Oxygen gas in ice cores has shown evidence for abrupt climate change.
Click on image for full size
Image Courtesy of Zina Deretsky/National Science Foundation
Global Warming Can Impact Monsoons and Lower Crop Production
News story originally written on June 11, 2009
Scientists have been studying air that was captured in ice cores and ancient stalagmites found in caves to learn more about past climates. The ice cores were collected from different locations in Antarctica and Greenland. They contain air bubbles that were trapped when the ice.
They found that climate warmed very quickly about 14,700 years ago. When this happened, there were more monsoon rains and more vegetation growth for at least 200 years.
This shift happened over a few decades, which is a very quick time period for climate to change. The researchers warn knowing what happened to past climate may not help us predict future conditions. Monsoon rains play an important role in helping many people on Earth, so this connection between climate change and monsoon patterns may be an dangerous sign of what climate change in the 21st century may bring.
Shop Windows to the Universe Science Store!
Our online store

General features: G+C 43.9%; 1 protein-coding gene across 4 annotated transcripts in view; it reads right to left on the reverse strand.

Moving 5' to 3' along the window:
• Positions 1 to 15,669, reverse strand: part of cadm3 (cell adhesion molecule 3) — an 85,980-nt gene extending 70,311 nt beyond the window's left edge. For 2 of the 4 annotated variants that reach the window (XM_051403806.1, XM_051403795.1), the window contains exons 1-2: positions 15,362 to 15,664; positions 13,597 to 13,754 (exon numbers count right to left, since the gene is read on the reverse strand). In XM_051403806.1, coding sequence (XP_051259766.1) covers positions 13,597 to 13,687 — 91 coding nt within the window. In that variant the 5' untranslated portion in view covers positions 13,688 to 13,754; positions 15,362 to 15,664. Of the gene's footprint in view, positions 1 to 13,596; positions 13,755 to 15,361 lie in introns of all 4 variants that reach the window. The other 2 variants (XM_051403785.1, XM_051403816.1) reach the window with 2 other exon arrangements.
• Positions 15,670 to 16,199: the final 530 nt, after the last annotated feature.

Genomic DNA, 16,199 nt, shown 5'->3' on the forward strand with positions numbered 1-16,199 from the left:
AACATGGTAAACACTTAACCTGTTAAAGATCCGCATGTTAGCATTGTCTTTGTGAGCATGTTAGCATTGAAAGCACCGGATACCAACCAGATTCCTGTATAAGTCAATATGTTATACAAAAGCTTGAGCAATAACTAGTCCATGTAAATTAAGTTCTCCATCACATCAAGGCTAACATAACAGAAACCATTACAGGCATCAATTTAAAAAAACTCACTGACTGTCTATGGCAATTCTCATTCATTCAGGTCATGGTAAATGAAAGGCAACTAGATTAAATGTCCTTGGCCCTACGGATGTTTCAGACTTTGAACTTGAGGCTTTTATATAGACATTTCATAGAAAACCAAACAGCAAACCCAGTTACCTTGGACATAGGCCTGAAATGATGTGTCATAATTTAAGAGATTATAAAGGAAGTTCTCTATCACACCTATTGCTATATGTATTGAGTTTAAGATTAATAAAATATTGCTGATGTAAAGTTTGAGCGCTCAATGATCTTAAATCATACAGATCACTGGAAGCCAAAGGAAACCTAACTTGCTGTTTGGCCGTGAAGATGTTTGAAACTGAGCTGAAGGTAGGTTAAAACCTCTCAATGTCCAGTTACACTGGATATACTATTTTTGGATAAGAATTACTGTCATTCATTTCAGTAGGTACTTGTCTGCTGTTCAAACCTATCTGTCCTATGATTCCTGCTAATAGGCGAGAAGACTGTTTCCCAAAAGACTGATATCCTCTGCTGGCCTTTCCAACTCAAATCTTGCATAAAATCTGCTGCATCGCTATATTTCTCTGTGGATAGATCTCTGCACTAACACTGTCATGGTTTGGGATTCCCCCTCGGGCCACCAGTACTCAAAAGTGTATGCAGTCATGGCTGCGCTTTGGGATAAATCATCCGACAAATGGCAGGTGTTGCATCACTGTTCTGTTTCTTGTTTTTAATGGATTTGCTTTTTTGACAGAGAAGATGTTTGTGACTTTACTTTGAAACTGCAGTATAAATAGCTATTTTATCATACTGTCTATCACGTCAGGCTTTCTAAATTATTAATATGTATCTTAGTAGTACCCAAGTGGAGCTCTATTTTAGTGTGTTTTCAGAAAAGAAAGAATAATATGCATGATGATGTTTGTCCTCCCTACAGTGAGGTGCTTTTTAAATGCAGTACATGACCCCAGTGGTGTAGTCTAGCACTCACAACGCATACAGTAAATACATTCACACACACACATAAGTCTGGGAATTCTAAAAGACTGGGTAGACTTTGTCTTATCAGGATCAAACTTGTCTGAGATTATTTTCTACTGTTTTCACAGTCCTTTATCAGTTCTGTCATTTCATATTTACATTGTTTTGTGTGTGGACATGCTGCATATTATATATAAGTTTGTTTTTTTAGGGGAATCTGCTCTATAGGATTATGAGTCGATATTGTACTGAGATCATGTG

includes issues of NESTA's quarterly journal, The Earth Scientist
, full of classroom activities on different topics in Earth and space science, ranging from seismology
, rocks and minerals
, and Earth system science
You might also be interested in:
Antarctica is the coldest, windiest, and driest continent on Earth. It is about one and a half times the size of the United States. Almost all of Antarctica is covered with a thick layer of ice called...more
Frozen water is found in many different places on Earth. Snow blankets the ground at mid and high latitudes during winter. Sea ice and icebergs float in the chilly waters of polar oceans. Ice shelves are...more
Earth’s climate is getting warmer. During the past 100 years Earth’s average temperature rose about 0.6° Celsius (1.0° F). Things that people are doing like burning fossil fuels, changing the way land...more
Raindrops form when tiny water droplets collide together in clouds to form bigger ones. When they get too heavy, rain falls out of the clouds. Rain is more than 5mm in diameter. The types of clouds that...more
To figure out what the Earth might be like in the future, scientists need to know how Earth reacts to changes. Models help scientists to better understand how the Earth works and how it will react to climate...more
Scientists have learned that Mount Hood, Oregon's tallest mountain, has erupted in the past due to the mixing of two different types of magma. Adam Kent, a geologist at Oregon State University, says this...more
The Earth's mantle is a rocky, solid shell that is between the Earth's crust and the outer core. The mantle is made up of many different reservoirs that have different chemical compositions. Scientists...more